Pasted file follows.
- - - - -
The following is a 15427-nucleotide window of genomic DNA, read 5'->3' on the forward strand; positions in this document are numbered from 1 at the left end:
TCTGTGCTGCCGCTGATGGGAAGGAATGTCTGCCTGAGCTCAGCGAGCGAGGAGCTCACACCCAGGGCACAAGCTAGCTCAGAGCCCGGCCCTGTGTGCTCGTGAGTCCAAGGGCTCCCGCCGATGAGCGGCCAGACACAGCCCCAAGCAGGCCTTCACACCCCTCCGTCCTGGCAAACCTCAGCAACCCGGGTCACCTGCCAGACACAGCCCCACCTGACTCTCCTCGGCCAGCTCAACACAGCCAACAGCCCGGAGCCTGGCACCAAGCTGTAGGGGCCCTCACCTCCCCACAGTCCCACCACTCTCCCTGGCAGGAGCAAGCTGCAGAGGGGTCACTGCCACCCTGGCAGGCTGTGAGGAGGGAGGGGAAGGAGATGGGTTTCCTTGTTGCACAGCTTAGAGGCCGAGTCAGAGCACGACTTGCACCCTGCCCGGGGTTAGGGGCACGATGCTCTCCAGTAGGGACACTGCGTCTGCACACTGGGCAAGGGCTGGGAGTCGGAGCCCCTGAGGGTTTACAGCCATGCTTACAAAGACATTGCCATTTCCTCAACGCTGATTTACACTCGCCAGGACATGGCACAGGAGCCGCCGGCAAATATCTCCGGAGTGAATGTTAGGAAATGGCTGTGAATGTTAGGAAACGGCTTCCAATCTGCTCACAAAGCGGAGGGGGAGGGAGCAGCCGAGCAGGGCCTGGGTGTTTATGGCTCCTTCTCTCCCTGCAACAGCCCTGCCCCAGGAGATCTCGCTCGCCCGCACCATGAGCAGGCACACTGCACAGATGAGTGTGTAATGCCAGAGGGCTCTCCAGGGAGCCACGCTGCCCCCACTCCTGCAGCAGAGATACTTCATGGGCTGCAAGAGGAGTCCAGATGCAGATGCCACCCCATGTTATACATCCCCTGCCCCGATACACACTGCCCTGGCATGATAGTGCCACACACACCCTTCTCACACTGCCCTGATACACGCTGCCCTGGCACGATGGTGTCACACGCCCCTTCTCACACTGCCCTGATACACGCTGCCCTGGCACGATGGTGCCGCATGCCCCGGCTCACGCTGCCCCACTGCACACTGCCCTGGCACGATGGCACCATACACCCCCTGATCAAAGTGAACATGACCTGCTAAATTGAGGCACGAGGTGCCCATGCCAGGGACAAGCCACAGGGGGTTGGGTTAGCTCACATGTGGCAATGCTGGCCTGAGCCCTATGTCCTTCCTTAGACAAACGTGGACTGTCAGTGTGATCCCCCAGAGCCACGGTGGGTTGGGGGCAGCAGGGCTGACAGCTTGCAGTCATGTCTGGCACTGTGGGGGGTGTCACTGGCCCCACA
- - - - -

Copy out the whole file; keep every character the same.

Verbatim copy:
The following is a 15427-nucleotide window of genomic DNA, read 5'->3' on the forward strand; positions in this document are numbered from 1 at the left end:
TCTGTGCTGCCGCTGATGGGAAGGAATGTCTGCCTGAGCTCAGCGAGCGAGGAGCTCACACCCAGGGCACAAGCTAGCTCAGAGCCCGGCCCTGTGTGCTCGTGAGTCCAAGGGCTCCCGCCGATGAGCGGCCAGACACAGCCCCAAGCAGGCCTTCACACCCCTCCGTCCTGGCAAACCTCAGCAACCCGGGTCACCTGCCAGACACAGCCCCACCTGACTCTCCTCGGCCAGCTCAACACAGCCAACAGCCCGGAGCCTGGCACCAAGCTGTAGGGGCCCTCACCTCCCCACAGTCCCACCACTCTCCCTGGCAGGAGCAAGCTGCAGAGGGGTCACTGCCACCCTGGCAGGCTGTGAGGAGGGAGGGGAAGGAGATGGGTTTCCTTGTTGCACAGCTTAGAGGCCGAGTCAGAGCACGACTTGCACCCTGCCCGGGGTTAGGGGCACGATGCTCTCCAGTAGGGACACTGCGTCTGCACACTGGGCAAGGGCTGGGAGTCGGAGCCCCTGAGGGTTTACAGCCATGCTTACAAAGACATTGCCATTTCCTCAACGCTGATTTACACTCGCCAGGACATGGCACAGGAGCCGCCGGCAAATATCTCCGGAGTGAATGTTAGGAAATGGCTGTGAATGTTAGGAAACGGCTTCCAATCTGCTCACAAAGCGGAGGGGGAGGGAGCAGCCGAGCAGGGCCTGGGTGTTTATGGCTCCTTCTCTCCCTGCAACAGCCCTGCCCCAGGAGATCTCGCTCGCCCGCACCATGAGCAGGCACACTGCACAGATGAGTGTGTAATGCCAGAGGGCTCTCCAGGGAGCCACGCTGCCCCCACTCCTGCAGCAGAGATACTTCATGGGCTGCAAGAGGAGTCCAGATGCAGATGCCACCCCATGTTATACATCCCCTGCCCCGATACACACTGCCCTGGCATGATAGTGCCACACACACCCTTCTCACACTGCCCTGATACACGCTGCCCTGGCACGATGGTGTCACACGCCCCTTCTCACACTGCCCTGATACACGCTGCCCTGGCACGATGGTGCCGCATGCCCCGGCTCACGCTGCCCCACTGCACACTGCCCTGGCACGATGGCACCATACACCCCCTGATCAAAGTGAACATGACCTGCTAAATTGAGGCACGAGGTGCCCATGCCAGGGACAAGCCACAGGGGGTTGGGTTAGCTCACATGTGGCAATGCTGGCCTGAGCCCTATGTCCTTCCTTAGACAAACGTGGACTGTCAGTGTGATCCCCCAGAGCCACGGTGGGTTGGGGGCAGCAGGGCTGACAGCTTGCAGTCATGTCTGGCACTGTGGGGGGTGTCACTGGCCCCACA